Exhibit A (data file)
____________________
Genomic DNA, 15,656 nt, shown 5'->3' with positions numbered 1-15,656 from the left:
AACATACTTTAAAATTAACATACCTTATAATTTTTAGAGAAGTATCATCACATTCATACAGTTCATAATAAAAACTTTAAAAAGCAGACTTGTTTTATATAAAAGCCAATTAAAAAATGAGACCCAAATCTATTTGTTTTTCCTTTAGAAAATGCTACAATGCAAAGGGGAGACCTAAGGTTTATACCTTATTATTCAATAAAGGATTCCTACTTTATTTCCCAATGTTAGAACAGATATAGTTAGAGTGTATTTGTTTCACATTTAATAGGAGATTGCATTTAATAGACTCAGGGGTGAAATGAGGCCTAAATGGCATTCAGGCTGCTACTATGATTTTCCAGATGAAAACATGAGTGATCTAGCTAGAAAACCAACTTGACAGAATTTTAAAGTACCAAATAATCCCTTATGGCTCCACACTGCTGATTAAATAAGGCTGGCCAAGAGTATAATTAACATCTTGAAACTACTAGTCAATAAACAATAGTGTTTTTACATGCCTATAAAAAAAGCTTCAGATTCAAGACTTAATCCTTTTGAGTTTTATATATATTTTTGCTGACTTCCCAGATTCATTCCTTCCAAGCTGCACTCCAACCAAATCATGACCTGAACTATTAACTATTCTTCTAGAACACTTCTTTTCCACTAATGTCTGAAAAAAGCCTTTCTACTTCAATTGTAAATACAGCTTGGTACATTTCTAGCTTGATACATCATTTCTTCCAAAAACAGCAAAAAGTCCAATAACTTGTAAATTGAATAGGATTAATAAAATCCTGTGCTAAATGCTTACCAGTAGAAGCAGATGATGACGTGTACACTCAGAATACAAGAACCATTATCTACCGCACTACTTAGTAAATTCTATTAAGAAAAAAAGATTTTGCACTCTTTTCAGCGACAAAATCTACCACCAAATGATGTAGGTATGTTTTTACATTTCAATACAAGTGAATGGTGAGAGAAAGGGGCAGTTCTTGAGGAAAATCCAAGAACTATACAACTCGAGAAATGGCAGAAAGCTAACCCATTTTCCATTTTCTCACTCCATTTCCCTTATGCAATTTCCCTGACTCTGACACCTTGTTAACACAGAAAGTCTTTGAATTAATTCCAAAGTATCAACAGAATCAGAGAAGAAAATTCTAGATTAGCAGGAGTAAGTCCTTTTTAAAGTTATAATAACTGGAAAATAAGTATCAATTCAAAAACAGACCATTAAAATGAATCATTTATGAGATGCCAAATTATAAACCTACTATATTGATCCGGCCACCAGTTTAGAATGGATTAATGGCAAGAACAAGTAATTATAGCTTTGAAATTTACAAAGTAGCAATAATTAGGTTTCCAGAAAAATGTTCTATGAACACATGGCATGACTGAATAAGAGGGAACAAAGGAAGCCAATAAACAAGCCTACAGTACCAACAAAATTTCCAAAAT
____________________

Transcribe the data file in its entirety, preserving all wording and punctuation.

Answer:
Genomic DNA, 15,656 nt, shown 5'->3' with positions numbered 1-15,656 from the left:
AACATACTTTAAAATTAACATACCTTATAATTTTTAGAGAAGTATCATCACATTCATACAGTTCATAATAAAAACTTTAAAAAGCAGACTTGTTTTATATAAAAGCCAATTAAAAAATGAGACCCAAATCTATTTGTTTTTCCTTTAGAAAATGCTACAATGCAAAGGGGAGACCTAAGGTTTATACCTTATTATTCAATAAAGGATTCCTACTTTATTTCCCAATGTTAGAACAGATATAGTTAGAGTGTATTTGTTTCACATTTAATAGGAGATTGCATTTAATAGACTCAGGGGTGAAATGAGGCCTAAATGGCATTCAGGCTGCTACTATGATTTTCCAGATGAAAACATGAGTGATCTAGCTAGAAAACCAACTTGACAGAATTTTAAAGTACCAAATAATCCCTTATGGCTCCACACTGCTGATTAAATAAGGCTGGCCAAGAGTATAATTAACATCTTGAAACTACTAGTCAATAAACAATAGTGTTTTTACATGCCTATAAAAAAAGCTTCAGATTCAAGACTTAATCCTTTTGAGTTTTATATATATTTTTGCTGACTTCCCAGATTCATTCCTTCCAAGCTGCACTCCAACCAAATCATGACCTGAACTATTAACTATTCTTCTAGAACACTTCTTTTCCACTAATGTCTGAAAAAAGCCTTTCTACTTCAATTGTAAATACAGCTTGGTACATTTCTAGCTTGATACATCATTTCTTCCAAAAACAGCAAAAAGTCCAATAACTTGTAAATTGAATAGGATTAATAAAATCCTGTGCTAAATGCTTACCAGTAGAAGCAGATGATGACGTGTACACTCAGAATACAAGAACCATTATCTACCGCACTACTTAGTAAATTCTATTAAGAAAAAAAGATTTTGCACTCTTTTCAGCGACAAAATCTACCACCAAATGATGTAGGTATGTTTTTACATTTCAATACAAGTGAATGGTGAGAGAAAGGGGCAGTTCTTGAGGAAAATCCAAGAACTATACAACTCGAGAAATGGCAGAAAGCTAACCCATTTTCCATTTTCTCACTCCATTTCCCTTATGCAATTTCCCTGACTCTGACACCTTGTTAACACAGAAAGTCTTTGAATTAATTCCAAAGTATCAACAGAATCAGAGAAGAAAATTCTAGATTAGCAGGAGTAAGTCCTTTTTAAAGTTATAATAACTGGAAAATAAGTATCAATTCAAAAACAGACCATTAAAATGAATCATTTATGAGATGCCAAATTATAAACCTACTATATTGATCCGGCCACCAGTTTAGAATGGATTAATGGCAAGAACAAGTAATTATAGCTTTGAAATTTACAAAGTAGCAATAATTAGGTTTCCAGAAAAATGTTCTATGAACACATGGCATGACTGAATAAGAGGGAACAAAGGAAGCCAATAAACAAGCCTACAGTACCAACAAAATTTCCAAAAT